Sometimes We Just Need to be Held

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H_Kathy

Years ago, when one of my almost 16-year-old twins, Jonas, was about 18 months old and wanted either my husband or I to hold him, he would toddle up with his sweet chubby legs, raise both hands up toward us, and say “Hold you.”

He kept his hands reached toward us until we picked him up.

“Hold you.”

This lasted for a lot of years, and to this day all the kids in our family can imitate it perfectly. It’s also what we still say when we need some extra love.

“Hold you.”

Because sometimes we just need to be held.

In the flesh.

By a living, breathing person.

Here.

Now.

What I loved about Jonas’s “hold you” is that he knew exactly what he needed and asked for it. He didn’t sit and wait for us to notice. He didn’t hesitate or think he was stupid for asking. He didn’t assume we’d pick up on the cues. Instead, he did what kids do (and why they are the leaders in all-things-spiritual), and asked for what he wanted.

To be held.

Sometimes we just need to be held.

In the early years of my faith, much of what I was taught was centered on “me and Jesus” or “I just need Jesus” or “Jesus gives me everything I need” or “Go and sit on Jesus’ lap.” I’m not discounting the importance of deep and meaningful connection with God’s spirit and how healing and comforting that can be. But I do think this teaching wasn’t good for my soul because it caused me to believe the only way to find Jesus was in the quiet of my heart, in my prayer closet, or when I was spiritual enough to “get it.”

I kept straining to find that feeling, but it often remained elusive (and was always extremely tiring). My search for the feeling of being held only by Jesus sometimes left me empty, lonely, and frankly a little ashamed, like something was wrong with me for thinking Jesus wasn’t “enough” and actually needing people.

The message was that I’m not supposed to need people because God’s enough for me.

Um, sorry, I know it sounds terrible and some will get their hackles up when I say it, but I firmly believe this—God’s not always enough.

Sometimes we need people.

In the flesh.

A living, breathing person.

Here.

Now.

People are a reflection of God, and a big part of the Christian story that often gets ignored in the modern church is that Jesus left us as his representatives. The “just me and Jesus” thing isn’t actually very biblical at all.

Over the years as I began to ponder and experience what “incarnational” meant—”God, in the flesh” through meaningful, honest, raw, messy relationship with other people—I began to experience God’s healing in a new way that has brought so much greater freedom.

God is at work, in us and through us.

And there are a whole of people in this world in desperate need of being held.

But I’m not only talking about crawling up into Jesus’ lap and being held in a spiritual sense.

I’m talking about flesh and blood and spirit, all tangled up together in a real hug with a real person.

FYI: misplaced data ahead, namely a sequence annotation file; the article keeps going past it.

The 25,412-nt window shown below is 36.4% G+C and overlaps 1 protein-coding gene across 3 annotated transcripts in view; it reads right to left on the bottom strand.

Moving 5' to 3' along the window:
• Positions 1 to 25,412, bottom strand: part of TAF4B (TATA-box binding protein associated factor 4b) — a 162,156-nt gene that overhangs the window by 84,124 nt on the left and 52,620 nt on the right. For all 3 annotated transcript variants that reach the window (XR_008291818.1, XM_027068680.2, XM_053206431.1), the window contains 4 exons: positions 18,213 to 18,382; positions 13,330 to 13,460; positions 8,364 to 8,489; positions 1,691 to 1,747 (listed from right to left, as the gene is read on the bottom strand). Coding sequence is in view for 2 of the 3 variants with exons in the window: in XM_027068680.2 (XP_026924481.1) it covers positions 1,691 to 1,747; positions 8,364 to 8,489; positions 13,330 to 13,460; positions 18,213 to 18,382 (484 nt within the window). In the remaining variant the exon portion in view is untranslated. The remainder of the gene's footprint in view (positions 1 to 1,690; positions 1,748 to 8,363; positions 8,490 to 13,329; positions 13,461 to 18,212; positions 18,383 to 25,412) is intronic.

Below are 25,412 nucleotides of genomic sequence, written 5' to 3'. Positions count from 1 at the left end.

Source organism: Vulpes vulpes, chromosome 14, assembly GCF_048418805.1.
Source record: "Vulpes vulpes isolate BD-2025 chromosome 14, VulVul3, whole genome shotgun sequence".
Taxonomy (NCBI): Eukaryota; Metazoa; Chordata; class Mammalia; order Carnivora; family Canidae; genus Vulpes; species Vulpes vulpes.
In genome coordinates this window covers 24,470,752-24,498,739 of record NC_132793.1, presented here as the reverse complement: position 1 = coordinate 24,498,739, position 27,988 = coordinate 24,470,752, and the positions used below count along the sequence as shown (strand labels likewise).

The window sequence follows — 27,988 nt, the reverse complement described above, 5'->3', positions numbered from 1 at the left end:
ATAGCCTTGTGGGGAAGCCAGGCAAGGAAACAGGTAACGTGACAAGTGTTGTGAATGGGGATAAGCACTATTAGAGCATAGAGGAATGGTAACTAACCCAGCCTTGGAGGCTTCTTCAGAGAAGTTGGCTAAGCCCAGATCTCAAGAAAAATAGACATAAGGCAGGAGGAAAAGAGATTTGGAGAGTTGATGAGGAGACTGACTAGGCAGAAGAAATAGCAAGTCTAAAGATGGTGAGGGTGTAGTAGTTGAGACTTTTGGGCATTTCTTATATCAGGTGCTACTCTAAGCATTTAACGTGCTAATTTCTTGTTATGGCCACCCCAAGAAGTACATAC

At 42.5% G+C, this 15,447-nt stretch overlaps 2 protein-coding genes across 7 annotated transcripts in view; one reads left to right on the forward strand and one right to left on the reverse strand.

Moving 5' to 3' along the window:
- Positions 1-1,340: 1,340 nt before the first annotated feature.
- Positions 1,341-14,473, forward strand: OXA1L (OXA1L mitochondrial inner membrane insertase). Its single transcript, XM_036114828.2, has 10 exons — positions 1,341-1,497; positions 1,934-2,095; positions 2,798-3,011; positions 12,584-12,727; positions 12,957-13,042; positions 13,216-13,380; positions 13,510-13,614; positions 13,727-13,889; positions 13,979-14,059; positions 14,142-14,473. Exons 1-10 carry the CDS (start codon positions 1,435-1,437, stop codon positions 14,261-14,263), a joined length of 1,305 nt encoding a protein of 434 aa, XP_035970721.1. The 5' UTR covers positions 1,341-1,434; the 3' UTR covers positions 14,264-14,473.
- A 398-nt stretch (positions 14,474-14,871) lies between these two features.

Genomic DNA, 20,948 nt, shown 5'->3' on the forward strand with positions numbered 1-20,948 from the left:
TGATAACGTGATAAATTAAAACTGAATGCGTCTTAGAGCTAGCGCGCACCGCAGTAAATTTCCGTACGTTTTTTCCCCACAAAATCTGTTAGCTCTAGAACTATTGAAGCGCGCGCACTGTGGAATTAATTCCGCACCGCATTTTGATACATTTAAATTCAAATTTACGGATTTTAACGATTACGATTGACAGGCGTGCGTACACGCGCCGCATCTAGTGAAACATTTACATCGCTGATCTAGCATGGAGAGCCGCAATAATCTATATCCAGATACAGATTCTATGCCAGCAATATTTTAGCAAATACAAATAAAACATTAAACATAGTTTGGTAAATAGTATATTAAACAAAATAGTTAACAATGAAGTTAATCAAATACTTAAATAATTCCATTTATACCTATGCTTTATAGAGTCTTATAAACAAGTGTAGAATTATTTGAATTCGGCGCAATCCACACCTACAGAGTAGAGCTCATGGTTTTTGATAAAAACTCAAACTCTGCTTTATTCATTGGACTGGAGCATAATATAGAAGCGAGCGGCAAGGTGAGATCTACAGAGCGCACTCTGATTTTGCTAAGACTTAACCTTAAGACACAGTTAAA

Where we are held.

Where skin touches skin.

Where some weird and beautiful and unexplainable security is passed from one person to another in all the right ways.

Where we experience a sense of God’s love in ways we can’t even put words to.

That isn’t something just physical. It is deeply spiritual, too.

A few years ago I heard about “cuddle therapy” businesses where people can pay money to be held in a nonsexual way, and experience the healing that comes from it.

As followers of Jesus and cultivators of the kingdom here on earth, I think “being held” should be offered for free. People shouldn’t have to pay for it. People shouldn’t have to be starved for it. People shouldn’t have to feel guilty for wanting it. People shouldn’t question their spiritual dedication for needing it.

We need to acknowledge that sometimes we just need to be held.

In the flesh.

By a living, breathing person.

Here.

Now.

I know men and women at The Refuge who, if they didn’t show up in community to get a hug, would go weeks and months and possibly years without being touched.

This is one of the reasons I am always ranting and raving about the importance of in-the-flesh community. We don’t need more places to go sing songs, listen to a pastor talk, and leave lonely and fragmented.

We need tangible places and safe spaces to be held.

The deep loneliness in this world is so pervasive. The longing to be held so great. The desire to feel human connection so real.

This past week my husband and I witnessed a fatal motorcycle accident right across the street from our house where two people immediately died. It was so traumatizing, and even though I’ve been crying out to God, I have also definitely needed the true-blue-here-now hugs from my friends and family, where I can be held.

Where I don’t just imagine God’s touch but actually feel God’s touch.

Some of you might need that right now in a tangible way and feel guilty for wanting and needing to be held. I hope you can let the guilt go and consider asking a safe person for it—”hold you.”

And some of you might be able to offer that right now to someone else. To be a caring presence, a secure touch in a way another person needs. It’s a beautiful and sacred gift.

SheLoves sisters, here’s to holding and being held.

It’s brave.

It’s vulnerable.

It’s God at work here and now—through us and to us.

______________

Image credit: Maria Grazia Montagnari

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Kathy Escobar
Kathy Escobar co-pastors The Refuge, a Christian community and mission center in North Denver. A trained spiritual director, speaker, and advocate, she also blogs regularly about life and faith at kathyescobar.com and is the author of Faith Shift and Down We Go—Living out the Wild Ways of Jesus. A mom of 5 young adults and teens, she is married to Jose and lives in Arvada, Colorado.
Kathy Escobar

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